DT: You went to the University of Houston. What was your major there, and how did you get your start in distribution?
Cook: My major was business — marketing, specifically. I took my time going through the University of Houston. (Chuckles). I was not the best student. But I graduated with a degree in business. … I was always interested in accounting. So my first job out of school was actually an accounting job.
I didn’t particularly care for accounting, particularly the money side of it. So my first sales job was in the HVAC business. It was a company called Mischer Wholesale.
I kind of got into it because when I was growing up, my dad was a sales manager for the gas company, the utility, and we had gas air conditioning, and it was always breaking. So I actually learned how to work on gas air conditioners so that we could have air conditioning in our house.
DT: What kinds of jobs did you have before your career in wholesaling? Jobs you might have had in college?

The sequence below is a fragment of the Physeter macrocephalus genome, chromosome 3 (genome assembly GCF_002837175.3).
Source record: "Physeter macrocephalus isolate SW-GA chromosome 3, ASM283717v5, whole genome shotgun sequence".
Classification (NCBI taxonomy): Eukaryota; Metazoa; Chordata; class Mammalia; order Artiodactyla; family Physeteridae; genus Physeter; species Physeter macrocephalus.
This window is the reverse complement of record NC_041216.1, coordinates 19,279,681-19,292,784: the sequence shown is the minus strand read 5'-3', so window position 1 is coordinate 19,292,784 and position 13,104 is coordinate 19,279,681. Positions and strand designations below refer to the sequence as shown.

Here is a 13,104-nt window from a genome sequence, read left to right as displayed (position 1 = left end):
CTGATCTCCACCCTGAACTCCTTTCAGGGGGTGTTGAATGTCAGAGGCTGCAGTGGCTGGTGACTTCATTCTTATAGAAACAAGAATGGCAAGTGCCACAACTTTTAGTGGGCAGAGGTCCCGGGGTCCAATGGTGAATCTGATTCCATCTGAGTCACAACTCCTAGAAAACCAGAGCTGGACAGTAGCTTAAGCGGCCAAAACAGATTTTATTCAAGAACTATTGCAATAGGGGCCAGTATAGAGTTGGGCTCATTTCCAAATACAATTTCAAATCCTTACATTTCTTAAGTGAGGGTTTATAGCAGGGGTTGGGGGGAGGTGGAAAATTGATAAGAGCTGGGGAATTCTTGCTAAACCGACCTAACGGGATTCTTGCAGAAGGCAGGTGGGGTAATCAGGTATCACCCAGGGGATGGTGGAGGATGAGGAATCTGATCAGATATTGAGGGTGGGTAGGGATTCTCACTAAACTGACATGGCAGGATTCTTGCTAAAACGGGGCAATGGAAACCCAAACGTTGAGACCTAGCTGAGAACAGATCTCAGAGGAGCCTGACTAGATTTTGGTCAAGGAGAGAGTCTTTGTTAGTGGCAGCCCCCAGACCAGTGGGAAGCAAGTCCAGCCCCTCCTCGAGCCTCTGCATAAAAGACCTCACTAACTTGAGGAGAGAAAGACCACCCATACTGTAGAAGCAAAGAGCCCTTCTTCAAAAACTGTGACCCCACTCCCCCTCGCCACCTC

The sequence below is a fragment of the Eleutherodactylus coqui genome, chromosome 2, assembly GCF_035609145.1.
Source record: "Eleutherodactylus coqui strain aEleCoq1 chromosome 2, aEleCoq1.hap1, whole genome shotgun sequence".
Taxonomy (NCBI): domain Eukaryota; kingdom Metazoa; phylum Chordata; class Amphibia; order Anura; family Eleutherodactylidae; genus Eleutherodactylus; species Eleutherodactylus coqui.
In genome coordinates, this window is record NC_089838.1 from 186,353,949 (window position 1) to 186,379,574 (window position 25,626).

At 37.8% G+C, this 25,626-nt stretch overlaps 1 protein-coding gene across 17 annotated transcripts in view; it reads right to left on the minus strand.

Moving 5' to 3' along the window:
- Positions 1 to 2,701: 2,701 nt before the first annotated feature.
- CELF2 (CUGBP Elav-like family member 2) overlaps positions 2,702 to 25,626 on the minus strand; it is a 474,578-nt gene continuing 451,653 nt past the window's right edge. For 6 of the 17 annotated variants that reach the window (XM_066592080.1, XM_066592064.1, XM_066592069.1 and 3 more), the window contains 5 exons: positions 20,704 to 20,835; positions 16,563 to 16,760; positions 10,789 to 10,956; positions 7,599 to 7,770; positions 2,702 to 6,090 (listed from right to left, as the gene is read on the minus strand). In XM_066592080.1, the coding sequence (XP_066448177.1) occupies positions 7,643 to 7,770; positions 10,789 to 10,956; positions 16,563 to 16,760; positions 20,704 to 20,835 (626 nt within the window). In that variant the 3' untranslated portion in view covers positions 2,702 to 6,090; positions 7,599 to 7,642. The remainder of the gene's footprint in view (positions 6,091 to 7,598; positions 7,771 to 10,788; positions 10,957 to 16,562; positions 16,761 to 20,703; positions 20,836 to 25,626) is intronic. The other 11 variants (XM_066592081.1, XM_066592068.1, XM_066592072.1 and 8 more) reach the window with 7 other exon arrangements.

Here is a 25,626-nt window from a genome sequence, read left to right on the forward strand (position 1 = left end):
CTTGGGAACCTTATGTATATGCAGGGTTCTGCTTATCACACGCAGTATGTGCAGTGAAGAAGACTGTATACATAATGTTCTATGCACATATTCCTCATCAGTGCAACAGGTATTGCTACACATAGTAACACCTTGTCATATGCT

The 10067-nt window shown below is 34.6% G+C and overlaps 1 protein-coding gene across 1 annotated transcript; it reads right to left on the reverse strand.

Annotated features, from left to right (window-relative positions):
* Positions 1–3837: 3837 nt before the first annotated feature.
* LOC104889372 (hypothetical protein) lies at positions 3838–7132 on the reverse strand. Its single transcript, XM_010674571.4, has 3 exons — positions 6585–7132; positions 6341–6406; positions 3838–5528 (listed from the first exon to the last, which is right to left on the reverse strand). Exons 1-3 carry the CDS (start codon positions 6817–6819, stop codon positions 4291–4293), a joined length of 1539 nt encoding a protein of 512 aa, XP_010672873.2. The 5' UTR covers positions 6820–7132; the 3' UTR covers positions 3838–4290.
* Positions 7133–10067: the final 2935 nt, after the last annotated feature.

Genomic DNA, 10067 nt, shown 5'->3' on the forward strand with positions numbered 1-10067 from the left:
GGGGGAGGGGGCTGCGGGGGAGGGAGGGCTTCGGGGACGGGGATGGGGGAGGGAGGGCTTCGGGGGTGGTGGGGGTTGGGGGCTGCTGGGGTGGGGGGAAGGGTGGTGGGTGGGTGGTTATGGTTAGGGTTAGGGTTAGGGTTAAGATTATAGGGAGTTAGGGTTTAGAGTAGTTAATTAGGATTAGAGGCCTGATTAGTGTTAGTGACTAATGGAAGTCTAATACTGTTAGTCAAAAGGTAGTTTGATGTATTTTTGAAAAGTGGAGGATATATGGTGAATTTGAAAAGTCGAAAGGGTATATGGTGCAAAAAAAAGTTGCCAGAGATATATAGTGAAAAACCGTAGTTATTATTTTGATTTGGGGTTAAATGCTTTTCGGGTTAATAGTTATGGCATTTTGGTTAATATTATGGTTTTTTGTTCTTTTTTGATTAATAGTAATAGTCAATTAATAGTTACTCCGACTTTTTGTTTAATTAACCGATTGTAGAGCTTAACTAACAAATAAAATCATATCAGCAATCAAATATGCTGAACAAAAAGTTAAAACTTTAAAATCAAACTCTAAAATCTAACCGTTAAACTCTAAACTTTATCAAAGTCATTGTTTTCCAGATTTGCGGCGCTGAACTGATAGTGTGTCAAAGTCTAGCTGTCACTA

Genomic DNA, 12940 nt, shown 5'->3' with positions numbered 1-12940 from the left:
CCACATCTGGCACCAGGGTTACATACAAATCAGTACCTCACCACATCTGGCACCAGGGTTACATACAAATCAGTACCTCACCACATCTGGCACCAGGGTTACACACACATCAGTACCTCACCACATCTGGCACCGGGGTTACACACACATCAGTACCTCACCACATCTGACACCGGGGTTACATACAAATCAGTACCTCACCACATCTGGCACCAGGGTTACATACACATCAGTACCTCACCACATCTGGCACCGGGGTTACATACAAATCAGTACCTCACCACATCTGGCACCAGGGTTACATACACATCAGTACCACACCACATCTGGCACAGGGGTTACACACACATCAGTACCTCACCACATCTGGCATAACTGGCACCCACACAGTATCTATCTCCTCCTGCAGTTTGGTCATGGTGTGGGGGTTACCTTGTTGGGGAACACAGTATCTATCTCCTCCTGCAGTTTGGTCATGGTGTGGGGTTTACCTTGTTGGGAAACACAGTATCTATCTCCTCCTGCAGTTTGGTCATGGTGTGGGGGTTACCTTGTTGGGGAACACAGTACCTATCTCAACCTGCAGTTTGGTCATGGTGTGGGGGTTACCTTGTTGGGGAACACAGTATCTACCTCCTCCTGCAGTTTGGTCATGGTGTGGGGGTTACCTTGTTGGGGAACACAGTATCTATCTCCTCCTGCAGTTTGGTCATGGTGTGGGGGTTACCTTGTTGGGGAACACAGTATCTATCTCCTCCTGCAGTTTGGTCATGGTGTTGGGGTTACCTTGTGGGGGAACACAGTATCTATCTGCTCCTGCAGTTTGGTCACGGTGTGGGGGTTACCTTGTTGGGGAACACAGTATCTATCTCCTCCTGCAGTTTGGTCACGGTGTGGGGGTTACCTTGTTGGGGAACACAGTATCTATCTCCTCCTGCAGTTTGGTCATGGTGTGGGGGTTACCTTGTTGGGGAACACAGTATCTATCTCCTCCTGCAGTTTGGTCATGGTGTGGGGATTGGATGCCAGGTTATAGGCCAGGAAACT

Cook: Well, I had a number of summer jobs in college. I worked one year for the Texas Department of Transportation. I also worked one summer for a company, basically a municipal entity that cleared grass out of drainage ditches. I had a job working for a landscaper. My job was digging irrigation ditches with a pick.
So I was fortunate in college to have a lot of jobs that I learned I didn’t want to do that for a living. Kind of motivated me to get more of a white-collar job.
DT: So what is the biggest change you’ve seen at the company? And how has that impacted what you do today in your current role?
Cook: Definitely one of the bigger changes has been around technology. When I started, there was the computer. You may remember the Commodore 64 and the Commodore 128. Those were the computers. We got a mainframe when I started (at Johnson) in ‘85.
The whole technology explosion was a game-changer. Competition was much, much less. Competitors tended to be defined by their brands.
DT: What keeps you motivated about your work, aside from the obvious of earning a living (and) providing jobs and good stuff to people?